Red Lemon Studios

While working at Gremlin Interactive in 1996, several staff left and started a new studio, Red Lemon Studios in Glasgow.

After leaving Gremlin in 1997 and bumping into CEO Andy Campbell in a Glasgow supermarket, I joined Red Lemon Studios in 1998.


Red Lemon were half way through developing their debut game, Braveheart.

Although it bore the name of the Hollywood movie and prominently featured Mel Gibson on the box, the game had no other connection to the franchise and internally went by the name “Tartan Army“.

AI, Physics and Gaelic

I joined the team to develop the AI of siege vehicles and foot soldiers, and the physics for catapults and arrows.  While this was a challenge in its own right, the biggest problem I faced was understanding the source code itself. Being a staunch Scot, the lead developer had used old Gaelic terms such as Deasil and Widdershins to mean clockwise and counter-clockwise.

Rendering API

Laurent Noel had written the original renderer using the 3Dfx Glide API, so it was restricted to PCs with a 3Dfx graphics card installed.

Since I’d ported Laurent’s rendering code from Actua Soccer while at Gremlin, I wrote two new renderers for Braveheart.  The 3D graphics card market was still in its infancy and very fragmented. Direct3D was new and not well supported, so I developed both a Direct3D and an OpenGL renderer, in addition to the existing 3Dfx one. There was also a software rasteriser, developed by a colleague.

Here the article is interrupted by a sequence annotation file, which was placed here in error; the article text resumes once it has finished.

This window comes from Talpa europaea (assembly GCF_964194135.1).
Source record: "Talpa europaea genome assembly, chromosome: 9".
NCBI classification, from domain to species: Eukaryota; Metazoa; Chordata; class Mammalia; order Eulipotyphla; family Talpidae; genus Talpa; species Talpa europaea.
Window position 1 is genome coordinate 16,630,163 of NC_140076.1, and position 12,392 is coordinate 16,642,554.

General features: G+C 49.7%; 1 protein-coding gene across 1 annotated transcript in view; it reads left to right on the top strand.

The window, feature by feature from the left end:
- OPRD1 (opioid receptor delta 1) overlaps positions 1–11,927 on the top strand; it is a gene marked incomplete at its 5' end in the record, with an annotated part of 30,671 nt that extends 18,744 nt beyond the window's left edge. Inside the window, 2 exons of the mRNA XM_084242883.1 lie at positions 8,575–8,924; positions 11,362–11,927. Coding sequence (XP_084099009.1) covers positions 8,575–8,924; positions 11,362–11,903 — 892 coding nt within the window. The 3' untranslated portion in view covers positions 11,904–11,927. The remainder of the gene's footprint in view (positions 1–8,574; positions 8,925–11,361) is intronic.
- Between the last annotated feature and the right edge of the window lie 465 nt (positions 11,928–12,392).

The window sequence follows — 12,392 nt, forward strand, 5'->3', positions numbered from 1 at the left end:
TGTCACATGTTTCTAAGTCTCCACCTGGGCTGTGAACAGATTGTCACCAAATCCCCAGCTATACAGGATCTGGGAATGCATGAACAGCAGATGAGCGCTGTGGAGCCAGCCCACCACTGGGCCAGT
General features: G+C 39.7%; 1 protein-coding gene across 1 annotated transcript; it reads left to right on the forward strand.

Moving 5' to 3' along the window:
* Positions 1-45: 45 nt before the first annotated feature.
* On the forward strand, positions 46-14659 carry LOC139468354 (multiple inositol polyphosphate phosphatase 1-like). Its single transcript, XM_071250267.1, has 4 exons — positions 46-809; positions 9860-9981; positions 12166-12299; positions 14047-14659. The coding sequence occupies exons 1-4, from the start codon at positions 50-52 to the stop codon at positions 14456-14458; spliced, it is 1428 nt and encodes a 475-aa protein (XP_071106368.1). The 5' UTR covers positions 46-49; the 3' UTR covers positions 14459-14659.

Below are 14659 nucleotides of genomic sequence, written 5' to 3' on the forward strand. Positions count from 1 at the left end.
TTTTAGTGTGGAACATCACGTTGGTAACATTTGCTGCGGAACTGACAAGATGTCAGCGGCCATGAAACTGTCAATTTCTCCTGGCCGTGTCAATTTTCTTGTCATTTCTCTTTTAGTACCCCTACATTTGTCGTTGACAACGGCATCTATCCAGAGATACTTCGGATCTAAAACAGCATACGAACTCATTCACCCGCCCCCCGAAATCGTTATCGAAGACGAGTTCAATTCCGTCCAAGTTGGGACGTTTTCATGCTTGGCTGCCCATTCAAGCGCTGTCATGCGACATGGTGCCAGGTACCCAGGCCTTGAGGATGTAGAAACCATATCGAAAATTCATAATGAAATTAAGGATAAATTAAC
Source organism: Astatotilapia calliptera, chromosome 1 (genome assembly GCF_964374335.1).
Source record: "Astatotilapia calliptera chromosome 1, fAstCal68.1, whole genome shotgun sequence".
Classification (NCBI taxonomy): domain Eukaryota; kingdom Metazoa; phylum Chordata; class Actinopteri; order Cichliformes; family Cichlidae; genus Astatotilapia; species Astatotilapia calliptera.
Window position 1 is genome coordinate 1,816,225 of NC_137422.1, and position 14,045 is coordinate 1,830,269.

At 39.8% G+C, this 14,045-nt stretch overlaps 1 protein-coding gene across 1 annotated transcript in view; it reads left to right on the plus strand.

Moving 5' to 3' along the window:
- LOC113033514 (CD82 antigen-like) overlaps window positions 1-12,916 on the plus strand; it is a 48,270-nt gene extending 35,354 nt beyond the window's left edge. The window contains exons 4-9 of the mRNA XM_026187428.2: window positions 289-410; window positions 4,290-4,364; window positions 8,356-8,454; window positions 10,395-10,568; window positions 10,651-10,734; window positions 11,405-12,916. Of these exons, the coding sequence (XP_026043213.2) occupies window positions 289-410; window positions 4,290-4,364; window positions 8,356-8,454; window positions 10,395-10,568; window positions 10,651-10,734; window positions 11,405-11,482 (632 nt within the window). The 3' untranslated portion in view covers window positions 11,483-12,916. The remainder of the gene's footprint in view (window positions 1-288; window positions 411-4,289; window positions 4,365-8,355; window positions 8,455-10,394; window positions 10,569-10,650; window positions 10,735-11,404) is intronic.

I designed a common API for all four renderers that abstracted the low-level APIs (3Dfx / Direct3D / OpenGL / Software). On startup, it would detect and initialise the most appropriate renderer, then direct all the low-level commands to the appropriate API.

Scripting for Take the Bullet, etc

I spent some time working on Take the Bullet, an unreleased Dreamcast first-person shooter.

The team wanted a scripting language for managing cut scenes and other triggered events. I had some experience, so I implemented a bytecode interpreted language for controlling game entities.

Although Take the Bullet was never released, the scripting system was reused in several titles that were released after I left Red Lemon, including the PC game of the sci-fi TV series Farscape.